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    Hi Randyforriding, I shorten the distance between the seat and the bars, by reducing setback (to almost zero) and using an 80 mm stem. I do not need to raise the bar by reversing the stem. Doing this should stop you moving yourself forward on your seat to take the pressure of arms, elbows, shoulders, and neck. I actually like my seat slightly nose down ... just a little :)

    What you have done is all good and will hopefully allow you to choose the correct seat(s) for you ... and you have roomful to retry :)

    Another way you can achieve this is by using a smaller frame, which will have a shorter top tube ie shorter distance between the seat and handlebar :)

    Remember, comfort and fit is everything :)
     
  3. Randyforriding

    Randyforriding New Member

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    Whenever I look at frames, I now check to see that the top tube isn't too long. I have to be careful, though. With my big feet, toe overlap with the front wheel can be an issue. A little bit is hard for me to avoid, but a lot can be pretty anoying if not dangerous. The other day I had to make a left turn after unclipping. I got my foot jammed against my front tire. I was pretty much stuck for several seconds while I tried to get free. You might think this is impossible, but I swear it happened and I'm no novice.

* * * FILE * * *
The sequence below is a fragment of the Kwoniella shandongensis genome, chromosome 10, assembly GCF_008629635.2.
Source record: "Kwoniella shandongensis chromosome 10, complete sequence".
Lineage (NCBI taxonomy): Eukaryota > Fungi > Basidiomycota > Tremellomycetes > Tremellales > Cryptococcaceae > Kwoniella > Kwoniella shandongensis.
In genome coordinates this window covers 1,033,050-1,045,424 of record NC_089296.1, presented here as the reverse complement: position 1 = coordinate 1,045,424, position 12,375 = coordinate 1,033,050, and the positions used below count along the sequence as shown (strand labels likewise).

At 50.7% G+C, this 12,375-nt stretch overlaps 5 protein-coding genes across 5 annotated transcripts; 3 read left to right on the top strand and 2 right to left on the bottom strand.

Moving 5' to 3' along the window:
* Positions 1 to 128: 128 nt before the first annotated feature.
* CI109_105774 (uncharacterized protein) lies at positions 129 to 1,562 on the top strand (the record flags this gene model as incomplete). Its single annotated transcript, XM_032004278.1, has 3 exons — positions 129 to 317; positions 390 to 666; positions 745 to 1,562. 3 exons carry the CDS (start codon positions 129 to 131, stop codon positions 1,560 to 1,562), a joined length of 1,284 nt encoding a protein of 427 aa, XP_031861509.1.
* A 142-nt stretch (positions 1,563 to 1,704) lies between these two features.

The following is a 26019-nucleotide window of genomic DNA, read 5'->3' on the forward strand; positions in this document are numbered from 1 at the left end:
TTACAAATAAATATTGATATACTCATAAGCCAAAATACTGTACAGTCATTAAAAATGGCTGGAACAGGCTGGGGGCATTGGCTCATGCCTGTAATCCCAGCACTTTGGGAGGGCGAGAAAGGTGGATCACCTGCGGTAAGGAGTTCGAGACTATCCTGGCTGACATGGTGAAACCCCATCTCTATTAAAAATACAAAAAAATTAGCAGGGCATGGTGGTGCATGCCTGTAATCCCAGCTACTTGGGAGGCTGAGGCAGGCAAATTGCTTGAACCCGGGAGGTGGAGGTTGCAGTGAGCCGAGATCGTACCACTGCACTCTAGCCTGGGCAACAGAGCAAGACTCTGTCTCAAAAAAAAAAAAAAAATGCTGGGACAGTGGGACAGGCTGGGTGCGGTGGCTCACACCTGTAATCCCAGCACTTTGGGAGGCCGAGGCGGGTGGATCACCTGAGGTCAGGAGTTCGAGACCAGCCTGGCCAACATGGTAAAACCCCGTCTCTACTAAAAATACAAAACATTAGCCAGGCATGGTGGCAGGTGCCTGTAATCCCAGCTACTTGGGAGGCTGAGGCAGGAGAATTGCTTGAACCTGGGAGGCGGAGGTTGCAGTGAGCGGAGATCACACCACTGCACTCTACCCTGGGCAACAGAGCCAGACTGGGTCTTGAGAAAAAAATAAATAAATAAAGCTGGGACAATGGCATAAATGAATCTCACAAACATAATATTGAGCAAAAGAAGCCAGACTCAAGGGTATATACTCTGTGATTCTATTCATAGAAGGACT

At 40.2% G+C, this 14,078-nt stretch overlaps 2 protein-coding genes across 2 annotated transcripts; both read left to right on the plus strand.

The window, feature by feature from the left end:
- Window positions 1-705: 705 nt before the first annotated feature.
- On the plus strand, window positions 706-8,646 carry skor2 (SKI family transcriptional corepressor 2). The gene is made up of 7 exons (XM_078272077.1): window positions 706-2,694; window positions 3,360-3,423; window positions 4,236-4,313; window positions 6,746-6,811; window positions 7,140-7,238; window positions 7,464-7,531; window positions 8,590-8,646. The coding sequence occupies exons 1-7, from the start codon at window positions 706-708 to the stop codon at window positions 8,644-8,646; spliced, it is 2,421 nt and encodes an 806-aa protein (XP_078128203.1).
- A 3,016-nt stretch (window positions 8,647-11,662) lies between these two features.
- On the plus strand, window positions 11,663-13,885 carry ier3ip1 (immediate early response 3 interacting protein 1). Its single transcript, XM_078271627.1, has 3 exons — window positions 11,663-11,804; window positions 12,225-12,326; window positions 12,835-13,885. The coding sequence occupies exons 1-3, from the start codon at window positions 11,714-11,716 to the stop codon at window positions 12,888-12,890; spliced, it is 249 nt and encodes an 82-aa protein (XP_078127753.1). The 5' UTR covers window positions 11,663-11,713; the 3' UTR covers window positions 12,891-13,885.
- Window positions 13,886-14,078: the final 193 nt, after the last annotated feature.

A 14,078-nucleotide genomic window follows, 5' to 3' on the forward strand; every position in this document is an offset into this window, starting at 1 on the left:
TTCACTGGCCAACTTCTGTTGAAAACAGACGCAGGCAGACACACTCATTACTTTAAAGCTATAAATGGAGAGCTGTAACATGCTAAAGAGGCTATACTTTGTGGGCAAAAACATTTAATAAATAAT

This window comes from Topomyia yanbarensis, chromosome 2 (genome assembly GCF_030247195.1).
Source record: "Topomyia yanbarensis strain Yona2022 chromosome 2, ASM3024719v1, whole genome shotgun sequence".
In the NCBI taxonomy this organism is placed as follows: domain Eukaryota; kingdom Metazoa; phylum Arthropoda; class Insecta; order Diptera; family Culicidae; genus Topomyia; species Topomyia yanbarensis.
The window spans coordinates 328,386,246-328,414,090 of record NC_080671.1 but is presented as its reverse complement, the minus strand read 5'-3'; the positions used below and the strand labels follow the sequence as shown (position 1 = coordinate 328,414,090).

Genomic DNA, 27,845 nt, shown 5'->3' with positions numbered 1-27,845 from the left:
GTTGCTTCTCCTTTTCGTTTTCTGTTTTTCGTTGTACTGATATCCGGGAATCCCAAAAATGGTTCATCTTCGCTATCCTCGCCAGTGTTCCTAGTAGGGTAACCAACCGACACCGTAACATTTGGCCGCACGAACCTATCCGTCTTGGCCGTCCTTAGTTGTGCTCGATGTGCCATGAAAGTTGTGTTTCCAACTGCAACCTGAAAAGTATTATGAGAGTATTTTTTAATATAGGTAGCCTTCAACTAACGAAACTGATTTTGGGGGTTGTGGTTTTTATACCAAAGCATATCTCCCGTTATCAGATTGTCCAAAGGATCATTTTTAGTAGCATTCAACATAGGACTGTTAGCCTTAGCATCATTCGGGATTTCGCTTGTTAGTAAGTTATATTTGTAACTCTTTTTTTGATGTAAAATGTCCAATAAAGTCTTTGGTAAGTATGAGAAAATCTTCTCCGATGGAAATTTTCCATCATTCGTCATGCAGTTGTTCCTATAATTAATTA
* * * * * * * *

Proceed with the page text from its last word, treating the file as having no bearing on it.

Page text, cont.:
Randy
     
  4. danfoz

    danfoz Well-Known Member

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    You mean the correct way.

    Adjusting reach using the saddle fore/aft is a compromise. Of course we have to deal with the tools available to us but the saddle position should ideally be determined by the relationship between legs, hips, and pedals. Shortening the stem and/or top tube is the appropriate solution. I find the further back I am on the saddle I can actually get lower and be more stretched out more comfortably - the angle of my hips performs somewhat like a counterbalance in relation to the weight on my hand and wrists.

    Btw Randy. I've had toe overlap on almost every single bike I've owned over the last three decades. Toe overlap can be an issue but the only problems I've had were at parking lot speeds, but unlike fixed-gears at least we get to back pedal.